BOX 1-1

Statement of Task

An NRC committee will define and evaluate key external costs and benefits— health, environmental, security, and infrastructure—associated with the production, distribution, and consumption of energy from various selected sources that are not or may not be fully incorporated into the market price of such energy, or into the federal tax or fee or other applicable revenue measures related to such production, distribution, or consumption. Although the committee will carry out its task from a U.S. perspective, it will consider broader geographic implications of externalities when warranted and feasible. The committee will not recommend specific strategies for internalizing observable externalities, because those choices would entail policy judgments that transcend scientific and technological considerations.

In carrying out its task, the committee will include the following activities:


Seek to build upon the results of the NRC initiative America’s Energy Future: Technology, Opportunities, Risks, and Tradeoffs.


Identify key externalities to be assessed in the categories of human health, environment, security (including quality, abundance, and reliability of energy sources), and infrastructure (such as transportation and waste disposal systems not sufficiently taken into account by producers or consumers).


Consider externalities associated with producing, distributing, and consuming energy imported from foreign sources.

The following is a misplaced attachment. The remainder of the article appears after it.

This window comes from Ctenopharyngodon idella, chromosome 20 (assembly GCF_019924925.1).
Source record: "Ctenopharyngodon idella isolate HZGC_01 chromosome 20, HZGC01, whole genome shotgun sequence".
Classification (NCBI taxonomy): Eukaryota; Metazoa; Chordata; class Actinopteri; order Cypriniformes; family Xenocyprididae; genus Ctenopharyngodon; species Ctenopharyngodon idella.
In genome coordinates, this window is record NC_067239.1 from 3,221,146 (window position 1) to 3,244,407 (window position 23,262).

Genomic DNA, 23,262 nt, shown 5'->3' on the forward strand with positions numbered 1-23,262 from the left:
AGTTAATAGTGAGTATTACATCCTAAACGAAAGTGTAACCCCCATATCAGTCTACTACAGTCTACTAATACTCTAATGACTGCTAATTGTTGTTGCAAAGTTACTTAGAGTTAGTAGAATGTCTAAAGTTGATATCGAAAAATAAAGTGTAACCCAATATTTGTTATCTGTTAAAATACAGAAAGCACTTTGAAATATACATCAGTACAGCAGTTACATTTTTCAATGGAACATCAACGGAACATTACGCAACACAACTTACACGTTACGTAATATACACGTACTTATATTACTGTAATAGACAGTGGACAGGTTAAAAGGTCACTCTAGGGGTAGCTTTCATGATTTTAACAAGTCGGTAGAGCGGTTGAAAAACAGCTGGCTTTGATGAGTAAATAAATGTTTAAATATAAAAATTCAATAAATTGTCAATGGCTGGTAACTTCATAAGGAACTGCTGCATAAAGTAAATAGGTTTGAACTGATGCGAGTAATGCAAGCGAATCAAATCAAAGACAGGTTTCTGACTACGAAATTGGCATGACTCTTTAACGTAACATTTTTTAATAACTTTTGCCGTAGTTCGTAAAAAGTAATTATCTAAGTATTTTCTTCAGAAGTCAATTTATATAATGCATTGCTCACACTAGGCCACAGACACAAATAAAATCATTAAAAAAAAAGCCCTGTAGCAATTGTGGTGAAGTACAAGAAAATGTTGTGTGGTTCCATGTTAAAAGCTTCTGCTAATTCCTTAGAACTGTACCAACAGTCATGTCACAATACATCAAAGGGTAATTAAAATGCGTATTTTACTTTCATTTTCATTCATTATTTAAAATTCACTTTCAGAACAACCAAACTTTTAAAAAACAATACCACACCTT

Define appropriate metrics for each externality category considered.


Identify state-of-the-science approaches for assessing external effects (actual or expected) and expressing their effects in economic terms.


Develop an approach for estimating externalities related to greenhouse gas emissions and climate change. Estimate externalities related to those changes.


Present qualitative and, to the extent practicable, quantitative estimates of externalities and associated uncertainties within a consistent framework that makes the discussion of externalities and uncertainties associated with energy production, distribution, and consumption more transparent.


When it is not feasible to assess specific externalities comprehensively, the committee will recommend assessment approaches and identify key information needs to inform future assessments.

dealing with space, time and uncertainty. The committee sought to build on the work of companion studies within the NRC, particularly the AEF and America’s Climate Choices studies.



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